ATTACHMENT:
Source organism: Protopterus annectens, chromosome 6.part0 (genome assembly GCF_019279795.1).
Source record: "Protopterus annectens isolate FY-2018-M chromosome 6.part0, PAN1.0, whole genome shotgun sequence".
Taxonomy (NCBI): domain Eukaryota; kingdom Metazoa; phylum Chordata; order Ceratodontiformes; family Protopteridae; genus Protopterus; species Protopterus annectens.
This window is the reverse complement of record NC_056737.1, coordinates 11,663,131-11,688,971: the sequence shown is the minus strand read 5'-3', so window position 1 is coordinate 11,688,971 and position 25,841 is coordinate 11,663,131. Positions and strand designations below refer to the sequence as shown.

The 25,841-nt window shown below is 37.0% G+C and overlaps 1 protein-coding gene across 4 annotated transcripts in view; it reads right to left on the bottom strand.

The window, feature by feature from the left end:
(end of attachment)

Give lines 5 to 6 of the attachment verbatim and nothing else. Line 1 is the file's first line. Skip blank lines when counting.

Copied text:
The 25,841-nt window shown below is 37.0% G+C and overlaps 1 protein-coding gene across 4 annotated transcripts in view; it reads right to left on the bottom strand.

The window, feature by feature from the left end: